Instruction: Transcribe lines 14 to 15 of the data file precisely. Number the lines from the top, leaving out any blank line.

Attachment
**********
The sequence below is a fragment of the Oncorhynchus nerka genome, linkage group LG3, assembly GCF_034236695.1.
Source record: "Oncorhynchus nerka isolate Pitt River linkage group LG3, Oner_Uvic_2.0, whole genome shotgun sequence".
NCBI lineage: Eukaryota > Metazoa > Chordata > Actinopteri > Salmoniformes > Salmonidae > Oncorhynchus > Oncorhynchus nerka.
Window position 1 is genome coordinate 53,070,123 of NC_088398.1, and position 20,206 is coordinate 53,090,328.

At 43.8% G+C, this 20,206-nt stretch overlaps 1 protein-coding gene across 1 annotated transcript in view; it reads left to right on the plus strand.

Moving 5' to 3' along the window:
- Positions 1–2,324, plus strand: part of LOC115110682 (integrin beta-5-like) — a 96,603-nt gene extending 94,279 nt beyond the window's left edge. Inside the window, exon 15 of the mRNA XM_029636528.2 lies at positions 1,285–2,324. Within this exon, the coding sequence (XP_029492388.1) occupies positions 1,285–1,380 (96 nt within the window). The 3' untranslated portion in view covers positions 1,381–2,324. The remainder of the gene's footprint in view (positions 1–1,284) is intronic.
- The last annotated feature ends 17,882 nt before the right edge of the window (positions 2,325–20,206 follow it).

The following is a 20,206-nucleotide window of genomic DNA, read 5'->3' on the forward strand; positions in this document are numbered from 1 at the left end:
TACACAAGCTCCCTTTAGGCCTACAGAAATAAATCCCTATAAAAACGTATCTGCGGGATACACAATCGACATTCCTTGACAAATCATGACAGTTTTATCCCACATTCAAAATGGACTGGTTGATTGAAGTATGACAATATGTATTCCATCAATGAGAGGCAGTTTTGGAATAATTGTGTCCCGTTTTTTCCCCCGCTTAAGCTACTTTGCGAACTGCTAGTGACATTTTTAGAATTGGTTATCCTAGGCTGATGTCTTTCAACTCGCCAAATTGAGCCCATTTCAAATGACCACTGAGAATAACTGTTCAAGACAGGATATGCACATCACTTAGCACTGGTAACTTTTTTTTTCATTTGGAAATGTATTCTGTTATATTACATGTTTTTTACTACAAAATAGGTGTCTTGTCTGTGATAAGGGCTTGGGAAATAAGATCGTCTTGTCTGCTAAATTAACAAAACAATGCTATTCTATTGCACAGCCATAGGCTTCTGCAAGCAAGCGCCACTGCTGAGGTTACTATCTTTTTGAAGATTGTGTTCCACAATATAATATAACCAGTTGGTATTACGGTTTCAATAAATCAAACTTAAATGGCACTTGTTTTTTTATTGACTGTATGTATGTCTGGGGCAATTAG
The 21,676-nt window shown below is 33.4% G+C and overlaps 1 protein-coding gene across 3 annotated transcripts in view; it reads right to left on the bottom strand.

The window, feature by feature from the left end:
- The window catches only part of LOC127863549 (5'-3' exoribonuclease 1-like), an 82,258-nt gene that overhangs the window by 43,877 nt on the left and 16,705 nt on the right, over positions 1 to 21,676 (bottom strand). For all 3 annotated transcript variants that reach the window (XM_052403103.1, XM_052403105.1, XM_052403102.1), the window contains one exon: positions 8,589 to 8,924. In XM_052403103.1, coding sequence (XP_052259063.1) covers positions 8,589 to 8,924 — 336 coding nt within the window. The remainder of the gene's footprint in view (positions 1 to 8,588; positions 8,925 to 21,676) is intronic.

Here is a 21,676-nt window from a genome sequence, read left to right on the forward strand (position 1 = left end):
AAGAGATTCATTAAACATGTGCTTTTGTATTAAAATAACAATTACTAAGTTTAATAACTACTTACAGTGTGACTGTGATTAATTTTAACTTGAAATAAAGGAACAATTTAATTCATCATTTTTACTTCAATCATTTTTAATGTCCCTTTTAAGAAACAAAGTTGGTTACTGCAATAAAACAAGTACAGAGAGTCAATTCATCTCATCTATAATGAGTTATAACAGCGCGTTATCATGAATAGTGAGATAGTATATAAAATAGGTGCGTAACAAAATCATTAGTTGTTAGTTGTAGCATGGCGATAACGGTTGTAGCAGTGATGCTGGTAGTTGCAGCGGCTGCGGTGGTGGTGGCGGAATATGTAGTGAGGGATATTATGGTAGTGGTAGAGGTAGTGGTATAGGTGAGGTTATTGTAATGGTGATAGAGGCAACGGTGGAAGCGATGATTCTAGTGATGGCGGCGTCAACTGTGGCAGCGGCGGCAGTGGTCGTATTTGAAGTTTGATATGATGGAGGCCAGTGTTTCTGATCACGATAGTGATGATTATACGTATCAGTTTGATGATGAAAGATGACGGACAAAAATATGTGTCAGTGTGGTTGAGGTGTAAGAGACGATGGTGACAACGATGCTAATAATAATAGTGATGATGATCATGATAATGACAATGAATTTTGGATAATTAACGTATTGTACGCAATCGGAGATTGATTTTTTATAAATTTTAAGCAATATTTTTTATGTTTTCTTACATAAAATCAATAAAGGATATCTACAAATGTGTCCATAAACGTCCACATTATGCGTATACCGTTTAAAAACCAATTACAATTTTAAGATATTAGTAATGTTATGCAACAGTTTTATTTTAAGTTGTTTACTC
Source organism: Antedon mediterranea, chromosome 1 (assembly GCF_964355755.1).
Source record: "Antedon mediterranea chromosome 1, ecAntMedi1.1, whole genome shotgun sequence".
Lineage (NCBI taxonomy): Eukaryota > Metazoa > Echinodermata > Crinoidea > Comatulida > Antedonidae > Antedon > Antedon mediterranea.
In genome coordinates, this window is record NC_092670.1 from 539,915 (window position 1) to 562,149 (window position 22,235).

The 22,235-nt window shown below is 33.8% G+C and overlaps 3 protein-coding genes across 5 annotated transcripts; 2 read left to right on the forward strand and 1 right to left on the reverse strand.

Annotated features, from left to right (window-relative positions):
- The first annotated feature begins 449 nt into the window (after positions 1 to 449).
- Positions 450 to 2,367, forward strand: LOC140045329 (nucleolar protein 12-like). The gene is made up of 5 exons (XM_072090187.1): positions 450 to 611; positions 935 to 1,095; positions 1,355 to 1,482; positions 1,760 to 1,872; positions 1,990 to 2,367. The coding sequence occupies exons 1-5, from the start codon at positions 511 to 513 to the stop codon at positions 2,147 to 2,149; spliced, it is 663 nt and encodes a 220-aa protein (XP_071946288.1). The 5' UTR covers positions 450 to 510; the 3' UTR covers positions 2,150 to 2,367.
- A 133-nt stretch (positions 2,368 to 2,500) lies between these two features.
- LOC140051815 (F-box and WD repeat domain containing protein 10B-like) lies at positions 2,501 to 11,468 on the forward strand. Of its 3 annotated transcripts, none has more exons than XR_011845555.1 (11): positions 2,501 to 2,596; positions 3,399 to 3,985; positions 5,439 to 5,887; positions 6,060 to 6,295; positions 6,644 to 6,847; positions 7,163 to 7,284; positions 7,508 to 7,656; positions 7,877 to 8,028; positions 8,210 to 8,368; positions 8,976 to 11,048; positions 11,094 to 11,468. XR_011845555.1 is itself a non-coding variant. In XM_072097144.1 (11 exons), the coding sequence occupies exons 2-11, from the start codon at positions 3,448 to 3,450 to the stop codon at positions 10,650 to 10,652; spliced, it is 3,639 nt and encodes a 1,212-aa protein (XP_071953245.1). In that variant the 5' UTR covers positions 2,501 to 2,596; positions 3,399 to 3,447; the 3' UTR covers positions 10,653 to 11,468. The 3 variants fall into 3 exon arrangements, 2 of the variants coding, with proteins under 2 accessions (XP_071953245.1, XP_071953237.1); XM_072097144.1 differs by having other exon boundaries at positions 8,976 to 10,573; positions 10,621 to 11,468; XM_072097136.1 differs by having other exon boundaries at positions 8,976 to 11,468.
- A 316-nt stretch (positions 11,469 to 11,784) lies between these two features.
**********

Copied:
Here is a 21,676-nt window from a genome sequence, read left to right on the forward strand (position 1 = left end):
AAGAGATTCATTAAACATGTGCTTTTGTATTAAAATAACAATTACTAAGTTTAATAACTACTTACAGTGTGACTGTGATTAATTTTAACTTGAAATAAAGGAACAATTTAATTCATCATTTTTACTTCAATCATTTTTAATGTCCCTTTTAAGAAACAAAGTTGGTTACTGCAATAAAACAAGTACAGAGAGTCAATTCATCTCATCTATAATGAGTTATAACAGCGCGTTATCATGAATAGTGAGATAGTATATAAAATAGGTGCGTAACAAAATCATTAGTTGTTAGTTGTAGCATGGCGATAACGGTTGTAGCAGTGATGCTGGTAGTTGCAGCGGCTGCGGTGGTGGTGGCGGAATATGTAGTGAGGGATATTATGGTAGTGGTAGAGGTAGTGGTATAGGTGAGGTTATTGTAATGGTGATAGAGGCAACGGTGGAAGCGATGATTCTAGTGATGGCGGCGTCAACTGTGGCAGCGGCGGCAGTGGTCGTATTTGAAGTTTGATATGATGGAGGCCAGTGTTTCTGATCACGATAGTGATGATTATACGTATCAGTTTGATGATGAAAGATGACGGACAAAAATATGTGTCAGTGTGGTTGAGGTGTAAGAGACGATGGTGACAACGATGCTAATAATAATAGTGATGATGATCATGATAATGACAATGAATTTTGGATAATTAACGTATTGTACGCAATCGGAGATTGATTTTTTATAAATTTTAAGCAATATTTTTTATGTTTTCTTACATAAAATCAATAAAGGATATCTACAAATGTGTCCATAAACGTCCACATTATGCGTATACCGTTTAAAAACCAATTACAATTTTAAGATATTAGTAATGTTATGCAACAGTTTTATTTTAAGTTGTTTACTC